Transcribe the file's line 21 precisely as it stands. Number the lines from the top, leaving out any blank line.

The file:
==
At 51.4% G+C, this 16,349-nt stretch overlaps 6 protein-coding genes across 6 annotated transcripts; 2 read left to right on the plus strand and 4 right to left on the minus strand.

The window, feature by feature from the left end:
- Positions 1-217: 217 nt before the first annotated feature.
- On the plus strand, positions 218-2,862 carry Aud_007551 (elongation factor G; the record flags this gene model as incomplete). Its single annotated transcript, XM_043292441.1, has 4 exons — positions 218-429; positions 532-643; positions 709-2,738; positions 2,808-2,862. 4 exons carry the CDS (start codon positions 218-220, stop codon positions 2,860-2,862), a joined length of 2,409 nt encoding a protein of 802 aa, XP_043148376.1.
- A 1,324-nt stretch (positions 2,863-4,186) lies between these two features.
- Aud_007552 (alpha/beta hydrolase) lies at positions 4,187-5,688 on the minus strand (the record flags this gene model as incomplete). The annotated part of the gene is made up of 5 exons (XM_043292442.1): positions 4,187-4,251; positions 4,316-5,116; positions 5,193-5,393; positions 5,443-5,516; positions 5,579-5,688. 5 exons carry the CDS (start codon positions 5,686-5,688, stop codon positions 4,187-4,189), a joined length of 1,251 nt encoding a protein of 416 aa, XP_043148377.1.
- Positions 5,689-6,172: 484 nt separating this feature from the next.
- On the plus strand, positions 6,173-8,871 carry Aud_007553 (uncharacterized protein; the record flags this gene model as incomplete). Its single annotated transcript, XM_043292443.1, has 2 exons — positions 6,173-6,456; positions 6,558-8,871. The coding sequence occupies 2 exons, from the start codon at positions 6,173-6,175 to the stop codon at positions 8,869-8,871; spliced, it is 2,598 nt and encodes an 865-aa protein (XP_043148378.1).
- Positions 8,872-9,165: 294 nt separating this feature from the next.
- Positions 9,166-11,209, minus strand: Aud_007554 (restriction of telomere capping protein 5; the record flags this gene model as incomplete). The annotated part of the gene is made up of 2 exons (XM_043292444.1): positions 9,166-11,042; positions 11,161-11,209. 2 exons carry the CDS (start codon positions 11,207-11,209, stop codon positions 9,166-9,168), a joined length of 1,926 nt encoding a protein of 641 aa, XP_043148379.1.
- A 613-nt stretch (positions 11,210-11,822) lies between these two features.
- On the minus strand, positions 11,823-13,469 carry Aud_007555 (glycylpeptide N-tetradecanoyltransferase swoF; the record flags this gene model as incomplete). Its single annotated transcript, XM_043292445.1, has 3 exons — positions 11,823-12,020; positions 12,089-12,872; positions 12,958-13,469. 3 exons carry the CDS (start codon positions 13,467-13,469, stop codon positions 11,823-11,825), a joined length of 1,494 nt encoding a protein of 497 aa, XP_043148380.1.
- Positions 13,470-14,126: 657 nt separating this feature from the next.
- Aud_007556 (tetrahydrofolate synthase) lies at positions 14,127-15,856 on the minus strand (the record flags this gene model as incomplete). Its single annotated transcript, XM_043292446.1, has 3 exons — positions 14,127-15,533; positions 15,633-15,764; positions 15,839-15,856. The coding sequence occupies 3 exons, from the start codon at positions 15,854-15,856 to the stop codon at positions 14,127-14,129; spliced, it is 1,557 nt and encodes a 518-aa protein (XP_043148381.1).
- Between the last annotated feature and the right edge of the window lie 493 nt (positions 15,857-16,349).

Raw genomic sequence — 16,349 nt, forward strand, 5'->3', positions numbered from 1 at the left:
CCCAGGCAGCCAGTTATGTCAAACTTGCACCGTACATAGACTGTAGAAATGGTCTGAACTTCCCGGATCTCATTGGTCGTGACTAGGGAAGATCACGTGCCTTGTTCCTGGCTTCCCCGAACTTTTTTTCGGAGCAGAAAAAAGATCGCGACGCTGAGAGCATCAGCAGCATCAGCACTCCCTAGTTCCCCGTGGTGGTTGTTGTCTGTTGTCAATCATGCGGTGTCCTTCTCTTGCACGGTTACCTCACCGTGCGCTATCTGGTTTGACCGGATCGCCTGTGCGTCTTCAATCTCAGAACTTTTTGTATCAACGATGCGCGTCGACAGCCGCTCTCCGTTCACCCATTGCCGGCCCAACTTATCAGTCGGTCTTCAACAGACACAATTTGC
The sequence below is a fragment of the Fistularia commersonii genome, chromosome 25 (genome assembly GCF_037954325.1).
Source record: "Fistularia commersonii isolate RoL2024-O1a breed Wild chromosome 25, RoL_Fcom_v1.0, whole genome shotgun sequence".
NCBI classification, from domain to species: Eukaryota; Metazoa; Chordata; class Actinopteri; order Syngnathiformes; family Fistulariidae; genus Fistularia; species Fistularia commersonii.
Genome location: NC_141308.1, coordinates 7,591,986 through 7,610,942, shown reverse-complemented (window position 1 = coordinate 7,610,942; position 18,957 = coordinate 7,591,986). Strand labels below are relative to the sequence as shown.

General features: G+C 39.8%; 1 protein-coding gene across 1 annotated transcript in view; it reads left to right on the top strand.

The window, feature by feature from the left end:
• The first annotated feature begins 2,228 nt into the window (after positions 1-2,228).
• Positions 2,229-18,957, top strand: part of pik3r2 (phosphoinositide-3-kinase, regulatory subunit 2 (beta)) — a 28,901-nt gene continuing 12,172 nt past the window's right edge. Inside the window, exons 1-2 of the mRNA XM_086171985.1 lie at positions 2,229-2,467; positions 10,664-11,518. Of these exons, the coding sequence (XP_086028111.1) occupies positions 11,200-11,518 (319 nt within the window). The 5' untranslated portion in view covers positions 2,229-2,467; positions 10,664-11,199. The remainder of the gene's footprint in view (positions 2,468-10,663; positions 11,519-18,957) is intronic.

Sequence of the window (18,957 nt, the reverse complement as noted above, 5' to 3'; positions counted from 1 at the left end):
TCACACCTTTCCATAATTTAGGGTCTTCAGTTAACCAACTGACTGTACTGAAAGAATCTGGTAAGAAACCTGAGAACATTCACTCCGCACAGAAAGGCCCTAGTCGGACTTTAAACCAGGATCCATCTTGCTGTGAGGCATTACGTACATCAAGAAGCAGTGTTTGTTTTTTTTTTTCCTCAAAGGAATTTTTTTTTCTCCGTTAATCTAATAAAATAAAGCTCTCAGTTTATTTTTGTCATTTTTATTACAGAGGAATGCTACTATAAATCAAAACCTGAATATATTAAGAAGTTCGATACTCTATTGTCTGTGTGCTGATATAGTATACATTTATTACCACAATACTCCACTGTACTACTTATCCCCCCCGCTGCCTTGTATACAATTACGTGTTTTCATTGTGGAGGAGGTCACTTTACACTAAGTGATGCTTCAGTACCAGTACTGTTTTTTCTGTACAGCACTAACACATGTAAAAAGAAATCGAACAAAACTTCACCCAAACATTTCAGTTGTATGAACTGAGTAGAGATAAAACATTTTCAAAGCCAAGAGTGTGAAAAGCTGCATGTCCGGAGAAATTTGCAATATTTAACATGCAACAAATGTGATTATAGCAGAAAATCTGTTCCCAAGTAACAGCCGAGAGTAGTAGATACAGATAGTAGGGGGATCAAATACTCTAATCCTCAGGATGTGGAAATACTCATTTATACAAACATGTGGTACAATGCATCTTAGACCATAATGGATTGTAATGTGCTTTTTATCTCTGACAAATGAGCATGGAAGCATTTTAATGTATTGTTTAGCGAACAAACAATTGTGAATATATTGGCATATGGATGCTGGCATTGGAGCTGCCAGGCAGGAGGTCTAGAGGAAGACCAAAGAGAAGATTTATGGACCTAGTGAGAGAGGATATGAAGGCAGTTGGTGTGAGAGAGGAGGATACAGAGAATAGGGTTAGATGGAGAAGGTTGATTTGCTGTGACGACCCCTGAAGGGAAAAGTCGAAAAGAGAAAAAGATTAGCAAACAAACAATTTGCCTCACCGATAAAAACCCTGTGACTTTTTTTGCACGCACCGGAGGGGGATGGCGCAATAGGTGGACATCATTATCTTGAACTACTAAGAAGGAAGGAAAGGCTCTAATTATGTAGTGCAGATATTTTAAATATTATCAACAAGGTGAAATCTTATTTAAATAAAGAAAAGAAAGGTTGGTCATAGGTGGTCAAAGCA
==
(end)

Genome location: NC_141308.1, coordinates 7,591,986 through 7,610,942, shown reverse-complemented (window position 1 = coordinate 7,610,942; position 18,957 = coordinate 7,591,986). Strand labels below are relative to the sequence as shown.